Premier League survival is still the only goal for Norwich City
In the last of a three-part series previewing the Canaries' Premier League season, which starts at Fulham this weekend, EDP Norwich City writer Paddy Davitt gauges the scale of the challenge facing the club again in the top flight.
Norwich City's first Premier League season in years was spent proving people wrong. This time around they have to prove people right.
The Canaries comfortably avoided becoming embroiled in a lengthy relegation fight. A superbly consistent spell of results around the turn of this calendar year ensured the only imponderable over the run-in was how far they would finish clear of those in greatest peril.
Such success raises expectations. City's squad has remained largely intact, save the summer departures of players who, with the possible exception of Zak Whitbread, had a peripheral part in the latest chapter of the story. Chris Hughton has drafted in fresh blood. More may still follow before the end of this month. The club's continued membership of the richest league in the world guarantees financial stability over the short term. City as a collective entity should be stronger, more self-confident, emboldened by the forged experience of adapting and then flourishing amongst the big boys.
Norwich, and Swansea for that matter, may have lost the element of surprise. In its place one hopes is a new sense of belonging; no longer a fear of the unknown. The doubting voices will remain – the turf accountants of the land have delivered their verdicts and are warning Norwich must brace themselves for an uphill survival battle.
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Hughton's men should not lack motivation. Norwich's squad is almost exclusively populated by characters who have emerged from the wrong side of the tracks. Players who started at the very bottom or were released from clubs at the very top and had to plot their way back to footballing Nirvana. One delicious taste of Premier League football is unlikely to sate their appetite.
City must again play on the edge; to show that collective desire of a challenger rather than a feature of the Establishment.
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Reading, Southampton and even West Ham embark on the same journey this weekend. Norwich's fans and players will remember that sense of anticipation before the opening day trip to Wigan; that imperceptible feeling the Premier League really is the be all and end all.
Survival remains the reference point. Go any part of the way to emulating last season's mid-table finish and the Canaries will again have exceeded even the most optimistic expectations. Reading and Saints have looked to adopt the same transfer methodology that has served Norwich so well by securing some of the Football League's more cost-effective talent. Perhaps with the caveat of Pavel Pogrebnyak's expensive arrival for the Royals after his brief loan stint at Fulham and Jay Rodriguez's ridiculously over-priced south coast switch. Nevertheless, Southampton and Reading have shown their hand. West Ham's pursuit of Andy Carroll merely underlines the Hammers also have the financial clout to compete.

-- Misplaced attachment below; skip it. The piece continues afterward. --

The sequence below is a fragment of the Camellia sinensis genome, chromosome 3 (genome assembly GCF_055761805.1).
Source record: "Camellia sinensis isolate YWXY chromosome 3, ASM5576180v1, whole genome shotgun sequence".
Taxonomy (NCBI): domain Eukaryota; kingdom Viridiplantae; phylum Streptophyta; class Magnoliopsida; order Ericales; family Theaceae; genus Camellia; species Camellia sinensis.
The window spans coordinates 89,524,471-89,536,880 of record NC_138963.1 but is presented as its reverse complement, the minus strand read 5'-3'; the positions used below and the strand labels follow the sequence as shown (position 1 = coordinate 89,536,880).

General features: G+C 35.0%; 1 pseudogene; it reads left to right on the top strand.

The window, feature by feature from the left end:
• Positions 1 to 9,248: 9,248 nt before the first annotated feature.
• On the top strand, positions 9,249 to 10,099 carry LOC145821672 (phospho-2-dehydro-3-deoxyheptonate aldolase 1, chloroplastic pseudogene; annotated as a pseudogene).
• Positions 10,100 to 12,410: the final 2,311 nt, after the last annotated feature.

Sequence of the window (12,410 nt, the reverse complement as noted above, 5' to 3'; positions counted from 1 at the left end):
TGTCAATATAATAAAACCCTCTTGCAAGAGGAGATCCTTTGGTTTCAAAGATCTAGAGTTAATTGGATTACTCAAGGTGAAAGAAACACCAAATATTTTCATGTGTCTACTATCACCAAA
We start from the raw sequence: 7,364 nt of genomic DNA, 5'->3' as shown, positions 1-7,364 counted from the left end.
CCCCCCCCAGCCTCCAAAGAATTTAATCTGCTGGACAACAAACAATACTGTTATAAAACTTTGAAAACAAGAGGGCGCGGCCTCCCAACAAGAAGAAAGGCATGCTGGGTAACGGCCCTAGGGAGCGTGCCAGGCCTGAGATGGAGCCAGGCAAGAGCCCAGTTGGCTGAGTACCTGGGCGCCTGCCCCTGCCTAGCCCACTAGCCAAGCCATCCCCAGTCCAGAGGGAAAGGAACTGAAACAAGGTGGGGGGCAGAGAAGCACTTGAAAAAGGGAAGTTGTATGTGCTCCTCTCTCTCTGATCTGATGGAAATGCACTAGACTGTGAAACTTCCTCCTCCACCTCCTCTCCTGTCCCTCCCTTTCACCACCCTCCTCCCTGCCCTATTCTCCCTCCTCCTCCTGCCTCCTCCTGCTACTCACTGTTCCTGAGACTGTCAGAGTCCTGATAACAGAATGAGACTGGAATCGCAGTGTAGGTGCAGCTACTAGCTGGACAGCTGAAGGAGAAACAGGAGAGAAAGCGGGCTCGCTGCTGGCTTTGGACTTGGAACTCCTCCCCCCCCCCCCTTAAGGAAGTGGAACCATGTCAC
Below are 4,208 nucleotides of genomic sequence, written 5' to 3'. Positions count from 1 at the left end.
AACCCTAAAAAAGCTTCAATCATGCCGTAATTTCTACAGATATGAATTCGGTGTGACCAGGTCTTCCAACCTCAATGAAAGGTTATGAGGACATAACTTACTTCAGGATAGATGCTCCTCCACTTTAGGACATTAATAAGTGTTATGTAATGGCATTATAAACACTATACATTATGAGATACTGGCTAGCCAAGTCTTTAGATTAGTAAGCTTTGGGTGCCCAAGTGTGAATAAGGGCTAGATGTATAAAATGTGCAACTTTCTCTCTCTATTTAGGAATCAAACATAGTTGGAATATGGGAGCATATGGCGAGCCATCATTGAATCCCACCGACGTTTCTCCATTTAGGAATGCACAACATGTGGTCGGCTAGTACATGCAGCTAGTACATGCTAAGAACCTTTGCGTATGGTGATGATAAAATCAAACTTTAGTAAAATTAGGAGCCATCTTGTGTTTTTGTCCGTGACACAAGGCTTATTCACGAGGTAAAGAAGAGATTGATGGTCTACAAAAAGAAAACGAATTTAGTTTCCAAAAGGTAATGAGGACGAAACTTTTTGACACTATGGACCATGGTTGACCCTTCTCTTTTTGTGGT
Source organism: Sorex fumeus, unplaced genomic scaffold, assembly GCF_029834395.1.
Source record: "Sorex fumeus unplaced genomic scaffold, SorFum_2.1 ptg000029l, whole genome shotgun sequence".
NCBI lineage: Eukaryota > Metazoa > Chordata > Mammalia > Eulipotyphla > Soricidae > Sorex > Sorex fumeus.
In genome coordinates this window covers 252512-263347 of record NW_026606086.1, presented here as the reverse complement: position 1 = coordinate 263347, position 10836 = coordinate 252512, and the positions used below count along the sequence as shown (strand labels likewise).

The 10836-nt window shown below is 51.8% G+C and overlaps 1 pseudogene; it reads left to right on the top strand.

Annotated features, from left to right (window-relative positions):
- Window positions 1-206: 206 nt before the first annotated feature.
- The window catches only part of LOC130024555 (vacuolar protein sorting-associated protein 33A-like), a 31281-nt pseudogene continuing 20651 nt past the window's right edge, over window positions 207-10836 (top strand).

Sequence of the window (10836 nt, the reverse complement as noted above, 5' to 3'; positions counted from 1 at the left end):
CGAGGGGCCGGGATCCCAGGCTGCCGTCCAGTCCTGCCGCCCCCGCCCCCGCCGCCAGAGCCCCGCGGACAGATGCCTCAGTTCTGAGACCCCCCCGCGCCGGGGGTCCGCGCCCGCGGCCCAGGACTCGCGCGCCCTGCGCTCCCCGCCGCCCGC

The question mark against all three before a ball is kicked this weekend is the same one Norwich and Swansea had to answer. Can they build on Championship success to bridge that divide? Last season's survival for all three promoted clubs was the exception to the general Premier League rule. You can feasibly predict the prevailing trend is unlikely to be bucked a second time.
The Swans face a critical end to this transfer window. Like Norwich, they lost one of the brightest managerial prospects in the domestic game over the summer – but differed markedly in their approach to succession planning. While the Canaries opted for the experience of Hughton, Michael Laudrup was enticed to south Wales; an unproven managerial commodity which surely injects a potential destabilising factor into the mix allied to the recent departure of key midfielder Joe Allen.
And then there is Wigan. The modern-day escapologists. Roberto Martinez's ability to reverse seemingly lost causes deserves enduring respect, but the Latics' summer business hardly suggests a dramatic strengthening of the Spaniard's squad. Hugo Rodallega and Mohamed Diame were solid citizens who have swapped the north-west for London, while Victor Moses' imminent exit would be a serious blow as Norwich's defence can readily testify on the evidence of last season.
Ultimately, City's fate will again rest on their shoulders. To take solace in identifying three rivals they can finish above is essentially misguided. Norwich will succeed or fail by their own efforts. By that measure there is genuine grounds for optimism. The Canaries' squad was good enough last season; they are good enough this season. They just have to prove it.